When 25-year-old Briana Thomas, a captain in the military, was stationed in Boston last year she easily made the decision to purchase a home.

 

“My overall thinking was, ‘Why pay rent to another person when I can pay rent to myself, and build equity at the same time,’” says Thomas, who owns a condo in Chelsea, Mass., and spoke to us via e-mail.

 

Thomas is one of a growing number of single females who is forgoing the belief that women should wait for marriage before purchasing a home. In fact, according to recent studies, and analysis from housing experts and brokers, single women continue to outpace the number of single men in the real estate market.

 

A 2009 study from the National Association Realtors found that 21 percent of homebuyers were single females compared to 10 percent single males. In addition, a quarter of the nation’s first-time homebuyers are single females, according to the NAR’s survey.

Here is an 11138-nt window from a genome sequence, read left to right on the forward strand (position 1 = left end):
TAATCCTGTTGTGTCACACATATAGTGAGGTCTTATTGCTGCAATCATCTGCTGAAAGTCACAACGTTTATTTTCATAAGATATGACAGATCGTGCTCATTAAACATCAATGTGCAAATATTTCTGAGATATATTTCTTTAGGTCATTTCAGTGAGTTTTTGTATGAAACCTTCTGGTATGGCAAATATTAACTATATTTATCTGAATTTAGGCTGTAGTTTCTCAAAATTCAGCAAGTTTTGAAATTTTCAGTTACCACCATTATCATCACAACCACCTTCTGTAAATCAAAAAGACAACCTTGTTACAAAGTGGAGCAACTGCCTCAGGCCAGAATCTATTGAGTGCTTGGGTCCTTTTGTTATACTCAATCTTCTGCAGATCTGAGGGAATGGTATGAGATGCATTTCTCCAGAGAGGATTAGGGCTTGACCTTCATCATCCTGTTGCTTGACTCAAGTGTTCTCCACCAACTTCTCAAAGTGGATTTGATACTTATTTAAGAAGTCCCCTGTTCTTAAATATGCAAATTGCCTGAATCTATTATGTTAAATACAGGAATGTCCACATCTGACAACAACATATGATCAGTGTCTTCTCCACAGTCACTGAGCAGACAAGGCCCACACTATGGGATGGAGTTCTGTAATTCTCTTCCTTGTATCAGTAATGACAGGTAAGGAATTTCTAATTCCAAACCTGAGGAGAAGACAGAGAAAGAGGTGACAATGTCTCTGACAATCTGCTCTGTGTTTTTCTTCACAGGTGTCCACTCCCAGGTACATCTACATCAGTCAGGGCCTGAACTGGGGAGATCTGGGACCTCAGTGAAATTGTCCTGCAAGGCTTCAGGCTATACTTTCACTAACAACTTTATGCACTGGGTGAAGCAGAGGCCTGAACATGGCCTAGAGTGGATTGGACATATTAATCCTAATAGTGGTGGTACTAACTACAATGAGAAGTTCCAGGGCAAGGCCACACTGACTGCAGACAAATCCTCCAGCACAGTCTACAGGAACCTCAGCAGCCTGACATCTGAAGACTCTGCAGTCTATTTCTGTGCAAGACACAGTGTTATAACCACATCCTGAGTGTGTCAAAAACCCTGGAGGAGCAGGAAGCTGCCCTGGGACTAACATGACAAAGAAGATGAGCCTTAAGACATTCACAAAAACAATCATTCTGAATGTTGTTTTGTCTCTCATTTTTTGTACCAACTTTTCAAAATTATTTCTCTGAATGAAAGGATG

“The primary reason for [single females] buying a home is that they want to it make it their own. They want to own it, paint the walls, establish a household they can call their home,” said Jessica Lautz, an NAR research economist who compiled the results. “They make more sacrifices to get into a home like forgoing luxury items, entertainment, clothes.”


Boston broker Paul Santucci says he sees only one single male buyer for every four single female buyers.


“My single male buyers are more apt to wander off the path of buying a home. Whereas my single female clients are focused, they knew where they want to live and how much they want to spend,” he says.


According to Jennifer Musselman, author of “Own It! The Ups and Downs of Homebuying for Women Who Go It Alone,” women are now investing in their futures and fulfilling their dreams without a male by their side.


“Women have started to say ‘I can’t rely on other people like the women did in the ’50s.’ Today we are making up half the workforce, and living alone longer,” says Musselman, 36, who purchased her first home in Los Angeles five years ago. “Whether its divorce, death or whatever, they feel they need to be involved in their own finances and the happiness of their life overall.”


For Lauren Castilla, who purchased her first home in Philadelphia right out of college, the idea of holding out for marriage to buy real estate seems absurd. “Society has changed,” she says. “Single women don’t need to have a husband in order to be a homeowner.”